The most egregious mistake an applicant can make on their resume can usually be avoided: grammatical and spelling errors. While 57 percent of hiring managers said they viewed just one or two grammatical errors negatively on a resume, 84 percent had strong feelings about multiple grammatical mistakes. In fact, multiple grammatical errors left a negative impression on more hiring managers than fabricating or inventing an accomplishment, lacking an employment history, or incorporating an inappropriate font choice.


Instead, consider highlighting the following accomplishments (where applicable) to give your resume an added boost. Eighty-one percent of hiring managers positively viewed candidates having a graduate degree, compared to 80 percent for a bachelor’s degree and 66 percent for an Ivy League degree.

The Effect of Age


Hiring managers in their 20s and 30s were less fazed by an applicant running late to their interview or making negative remarks about their former boss or company than those in their 40s and 50s. In fact, these managers were only more likely to be bothered by dressing too casually and lacking eye contact.


Workplaces across the country have become multigenerational hotbeds, and part of navigating this new terrain includes recognizing the ways people from different generations communicate – whether or not they’re interviewing you for a job. While older Americans prefer a more interpersonal face-to-face style of communication, younger generations’ communication styles are often punctuated by their overwhelming use of technology.


If being interviewed by someone younger feels a bit awkward, don’t worry: Managing older employees can be weird for them as well. Experts say it’s best to put generational differences aside in the workplace if you’re going to collaborate or communicate effectively.

Knowing Your Audience


Women in charge of hiring and staffing were also more likely to be negatively affected by bad interviewing behaviors. Women were particularly put off when candidates used a gimmick in their interviews (including offering baked goods or gifts), failed to make eye contact, or talked about other interviews in their conversations.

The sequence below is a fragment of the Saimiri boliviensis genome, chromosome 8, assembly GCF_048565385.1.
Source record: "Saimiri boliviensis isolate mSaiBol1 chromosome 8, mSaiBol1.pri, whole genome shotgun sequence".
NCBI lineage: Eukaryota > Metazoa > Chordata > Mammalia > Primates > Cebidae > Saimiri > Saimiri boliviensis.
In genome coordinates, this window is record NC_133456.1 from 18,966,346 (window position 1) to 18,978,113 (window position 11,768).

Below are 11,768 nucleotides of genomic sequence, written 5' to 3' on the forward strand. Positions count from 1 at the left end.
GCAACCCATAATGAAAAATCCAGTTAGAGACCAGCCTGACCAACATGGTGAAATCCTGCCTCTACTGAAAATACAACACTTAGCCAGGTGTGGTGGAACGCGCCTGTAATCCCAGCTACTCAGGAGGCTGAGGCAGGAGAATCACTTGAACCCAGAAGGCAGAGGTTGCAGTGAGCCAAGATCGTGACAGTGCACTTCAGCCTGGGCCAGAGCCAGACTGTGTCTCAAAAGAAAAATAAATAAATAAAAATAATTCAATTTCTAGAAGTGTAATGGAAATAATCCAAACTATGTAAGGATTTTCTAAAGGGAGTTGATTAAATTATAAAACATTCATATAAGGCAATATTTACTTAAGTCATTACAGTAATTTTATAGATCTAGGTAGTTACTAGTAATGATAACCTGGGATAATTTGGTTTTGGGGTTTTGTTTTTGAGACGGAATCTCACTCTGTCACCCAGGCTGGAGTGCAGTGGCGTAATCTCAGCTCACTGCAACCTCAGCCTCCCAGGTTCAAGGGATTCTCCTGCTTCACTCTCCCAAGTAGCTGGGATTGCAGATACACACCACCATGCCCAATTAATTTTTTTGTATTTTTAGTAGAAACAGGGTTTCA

Women in charge of hiring were also more put off by casual clothing in an interview. While what’s appropriate to wear is often up for debate, female executives have an opinion on how to use your interview wardrobe to make the best first impression. In finance or law, consider avoiding loud patterns or large accessories that can distract from the message you’re trying to convey. In contrast, if you’re applying for a job in retail or fashion, you have more of an opportunity to showcase your personal style to help steal the show.  


However, men were more irritated when candidates were nervous during interviews, had tattoos or piercings, or showed up with unnatural hair colors.  

Interview Trends by Industry


Not every industry approaches hiring and staffing the same way, and managers from various professions told us which interview practices were the most and least common in their trade.


Applying for a job in marketing or advertising? As one of the most coveted talents in 2017, these hiring managers were the most persistent in a few areas before deciding whom to onboard. They were more than likely to verify previous employment, have a new applicant complete a drug test, move candidates on to a third interview, Google them, and call their references.


Hands-on interview tactics weren’t very popular overall, except for technology. Seventy-seven percent required applicants to complete a post-interview task or assignment. And industries where hiring managers were the most relaxed about interview practices including drug tests and criminal history? Hiring managers for agriculture, forestry, fishing, and hunting indicated it was they in one-third of scenarios.

Tweaking Your Resume for the Job